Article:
Taylor notices that most of the platoon conscripts are very poor men who enlisted mostly because they had no feasible prospects in life. They serve America’s interests and defend its principles in a faraway land, yet they seem forgotten and abandoned, especially by the country’s elite. As King (Keith David) says, “The poor do the battles for the rich. Always have, always will.” Another unnamed man says, “Politics man, it’s all politics“. Internal politics also play in the battalion itself, as supporters of Barnes and Grodin clash and isolate themselves from each other further as the movie goes.Changing and hardening doesn’t leave any of the men unscathed. After razing a village and killing some of its residents, Big Harold (Forest Whitaker) says, “I don’t know brothers, but I’m hurting real bad inside“. However, in order to survive among the unit, one often has to turn a blind eye when atrocities are committed: “Don’t think too much and don’t you be no fool” says King to his friend Taylor before leaving to return back to America.
Some, like Sgt. Barnes, actually elect this new life of violence, embracing it entirely. Grodin, when asked about his morality, replies, “Barnes does what he believes“. Rhah (Francesco Quinn) warns ominously, “Barnes was injured seven times and he survived. The only thing that can kill Barnes is Barnes.” Barnes about smoking weed, “You smoke this shit to evade reality. I am Reality.”
Taylor ends up falling like the others, when he turns into a fit of savage fury and kills a mentally-handicapped farmer. He later redeems himself and saves local girls from being raped by soldiers from the platoon: “She’s a fucking human being, man!” Thanks to his own ideals and the support of his friends, most notably Sgt. Grodin, who carries on the fight but lost his own ideals: “Back in ’65, yes (I believed). Now, no. […] We’re gonna lose this war […] We kicked the pants of so many. It’s about time we get kicked.”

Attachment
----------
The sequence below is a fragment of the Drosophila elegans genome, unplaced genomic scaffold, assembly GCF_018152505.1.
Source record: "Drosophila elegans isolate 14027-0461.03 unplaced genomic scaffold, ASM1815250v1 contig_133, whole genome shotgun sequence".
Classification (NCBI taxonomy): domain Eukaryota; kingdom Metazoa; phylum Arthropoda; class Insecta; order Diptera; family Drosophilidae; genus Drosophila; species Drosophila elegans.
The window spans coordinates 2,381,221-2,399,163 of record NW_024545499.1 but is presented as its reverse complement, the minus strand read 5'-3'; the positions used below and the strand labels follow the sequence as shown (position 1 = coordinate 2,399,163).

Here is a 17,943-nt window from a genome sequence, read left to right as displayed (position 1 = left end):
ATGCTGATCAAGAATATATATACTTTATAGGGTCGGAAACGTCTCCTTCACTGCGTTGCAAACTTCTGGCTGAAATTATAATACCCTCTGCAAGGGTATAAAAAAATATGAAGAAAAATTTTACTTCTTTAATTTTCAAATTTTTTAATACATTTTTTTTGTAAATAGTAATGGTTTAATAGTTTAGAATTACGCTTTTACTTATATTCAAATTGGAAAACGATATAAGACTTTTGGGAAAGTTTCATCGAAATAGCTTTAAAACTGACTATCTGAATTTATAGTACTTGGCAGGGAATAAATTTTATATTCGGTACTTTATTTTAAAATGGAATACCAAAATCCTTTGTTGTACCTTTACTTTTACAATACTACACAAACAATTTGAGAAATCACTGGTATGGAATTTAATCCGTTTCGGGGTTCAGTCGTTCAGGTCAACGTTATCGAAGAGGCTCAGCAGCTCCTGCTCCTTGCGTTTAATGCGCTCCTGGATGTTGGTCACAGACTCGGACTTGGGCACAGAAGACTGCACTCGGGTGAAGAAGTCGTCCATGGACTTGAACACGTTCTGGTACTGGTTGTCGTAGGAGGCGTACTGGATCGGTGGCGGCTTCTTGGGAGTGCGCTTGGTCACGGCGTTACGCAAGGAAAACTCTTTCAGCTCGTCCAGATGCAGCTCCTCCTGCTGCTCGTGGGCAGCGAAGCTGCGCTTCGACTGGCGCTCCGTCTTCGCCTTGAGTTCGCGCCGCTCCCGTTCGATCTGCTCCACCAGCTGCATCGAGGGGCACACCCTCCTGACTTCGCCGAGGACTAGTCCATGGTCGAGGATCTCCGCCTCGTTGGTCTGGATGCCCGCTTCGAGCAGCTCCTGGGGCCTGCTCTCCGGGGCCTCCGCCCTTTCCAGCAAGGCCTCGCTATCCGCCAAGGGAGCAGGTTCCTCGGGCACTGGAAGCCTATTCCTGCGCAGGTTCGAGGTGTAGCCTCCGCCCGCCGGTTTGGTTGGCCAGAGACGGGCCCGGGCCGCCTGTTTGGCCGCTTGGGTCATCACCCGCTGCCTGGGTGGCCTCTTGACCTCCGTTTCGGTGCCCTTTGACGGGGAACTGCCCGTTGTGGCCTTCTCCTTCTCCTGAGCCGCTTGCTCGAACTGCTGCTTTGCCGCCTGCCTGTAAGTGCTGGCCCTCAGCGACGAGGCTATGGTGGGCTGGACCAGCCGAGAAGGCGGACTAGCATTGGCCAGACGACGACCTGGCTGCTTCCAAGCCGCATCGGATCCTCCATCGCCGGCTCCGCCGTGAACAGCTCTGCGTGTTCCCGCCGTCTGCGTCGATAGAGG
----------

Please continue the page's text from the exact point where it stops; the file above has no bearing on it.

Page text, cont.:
Men like Grodin resort to drugs to cope with the insanity of it all. In the end, both Barnes and Grodin are products of this hellish environment; neither could resume a normal life if peace came. There is no way out for them.
There you have it. In the end this movie serves as a testimony to the atrocious nature of war, especially when you put in the perspective of other conflicts since then. I see three messages:
- War doesn’t makes sense.
- There are no good sides.
- War destroys equally the conquerors and the conquered.
As a conclusion, here are some of Taylor’s ending lines:
“We did not fight enemies. We fought ourselves.”
“The war is over for me, but it will always be there, until the end of my days.”
“We have an obligation to rebuild, […] to find goodness and meaning to this life.”
To extend your reflections on the theme of war, here are two comments taken from two very different movies:
The North Star (1943)
Kolya (Dana Andrews), a Russian pilot is about to throw his plane into a column of German tanks, in a desperate attempt to stop their progress. Here are his last words: “I do this for the people that I know, and for the people that I don’t know.”
The Lord of the Rings: The Two Towers (2002)
Faramir (David Wenham) talks to the hobbits on how he considers his enemies: “The enemy? His sense of duty was no less than yours, I deem. You wonder what his name is, where he came from. And if he was really evil at heart. What lies or threats led him on this long march from home. If he would not rather have stayed there in peace. War will make corpses of us all.”